UPDATE (12:10pm): Rodder has won her appeal and has been cleared of the six week suspension
Don’t expect the ongoing fight between Talia Rodder and Racing Victoria to go away any time soon with the Australian Jockey’s Association declaring it will use its full weight in support of the embattled apprentice.
For those late to the table Rodder was given a six week suspension for failing to take all reasonable and permissible measures to obtain the best possible placing for her mount Serene Tanie at Moonee Valley.
The apprentice took the horse to the front and engaged in a tough battle for the lead before dropping out on the straight.
They key facts to remember though are that the trainer Robbie Laing confirmed she rode to instructions and she is a 3kg claiming apprentice.
What has industry participants so worried is that should this ruling be upheld it would set a frightening precedent for inexperienced jockeys to be rubbed out based on a simple error of judgement.
“It just stands to reason. You look at any sport and they will always give young people the benefit of the doubt,” AJA chairman Ross Inglis said.
“It is very disappointing they would target any young apprentice in circumstances such as this. I don’t think it is appropriate when they have made an error in judgment.”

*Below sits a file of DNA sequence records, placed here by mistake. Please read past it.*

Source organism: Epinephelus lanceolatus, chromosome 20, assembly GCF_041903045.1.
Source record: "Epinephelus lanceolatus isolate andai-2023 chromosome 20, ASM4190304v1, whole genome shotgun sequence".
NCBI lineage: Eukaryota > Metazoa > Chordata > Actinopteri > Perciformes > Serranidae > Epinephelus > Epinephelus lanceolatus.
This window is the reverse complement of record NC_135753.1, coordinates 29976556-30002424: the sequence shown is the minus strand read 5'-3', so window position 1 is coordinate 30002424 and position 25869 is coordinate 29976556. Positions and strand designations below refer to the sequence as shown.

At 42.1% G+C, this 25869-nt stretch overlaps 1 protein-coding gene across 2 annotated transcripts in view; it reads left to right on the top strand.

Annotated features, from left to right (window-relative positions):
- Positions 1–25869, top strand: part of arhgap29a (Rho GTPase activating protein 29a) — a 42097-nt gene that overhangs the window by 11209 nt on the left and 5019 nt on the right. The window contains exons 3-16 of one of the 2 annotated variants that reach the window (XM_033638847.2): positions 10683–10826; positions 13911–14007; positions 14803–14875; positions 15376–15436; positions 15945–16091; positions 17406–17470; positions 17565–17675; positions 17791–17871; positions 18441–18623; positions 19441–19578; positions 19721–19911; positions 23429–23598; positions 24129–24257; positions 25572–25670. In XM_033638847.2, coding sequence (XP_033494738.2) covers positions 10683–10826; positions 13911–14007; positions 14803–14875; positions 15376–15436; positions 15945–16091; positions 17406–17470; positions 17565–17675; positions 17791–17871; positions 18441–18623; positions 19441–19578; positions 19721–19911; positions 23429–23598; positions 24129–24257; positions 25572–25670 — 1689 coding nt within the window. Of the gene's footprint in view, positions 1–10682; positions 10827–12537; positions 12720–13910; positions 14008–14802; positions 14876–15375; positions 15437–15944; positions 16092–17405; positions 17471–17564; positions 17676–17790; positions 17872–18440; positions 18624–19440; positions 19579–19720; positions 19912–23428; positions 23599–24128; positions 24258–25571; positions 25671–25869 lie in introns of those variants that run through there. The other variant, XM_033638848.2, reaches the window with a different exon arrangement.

He says it would have been far more appropriate and beneficial for stewards to have coached her through her mistakes and explained how to handle a similar situation in the future.
“What I think should have happened, given she admitted it was an error of judgment, is that Talia should have been directed to sit down with the review committee and taken through what she did wrong and given some advice as to what she should have done,” he said.
Inglis points to this year’s Melbourne Cup with the best horses and the best riders as a clear example of why the Rodder penalty is ludicrous.
“It’s all very well if you go to the front and nothing else is challenging you then it’s easy to get the horse to come back under you, but sometimes that doesn’t work either,” he said.
“Jimmy Cassidy wanted Illo to come back under him in a Melbourne Cup, but it did not. Once a horse gets a full head of steam it is not easy to bring them back under you.”
Rodder will be represented by David Grace and Peter Jurkovsky at the appeal while Dayle Brown will act on behalf of the stewards.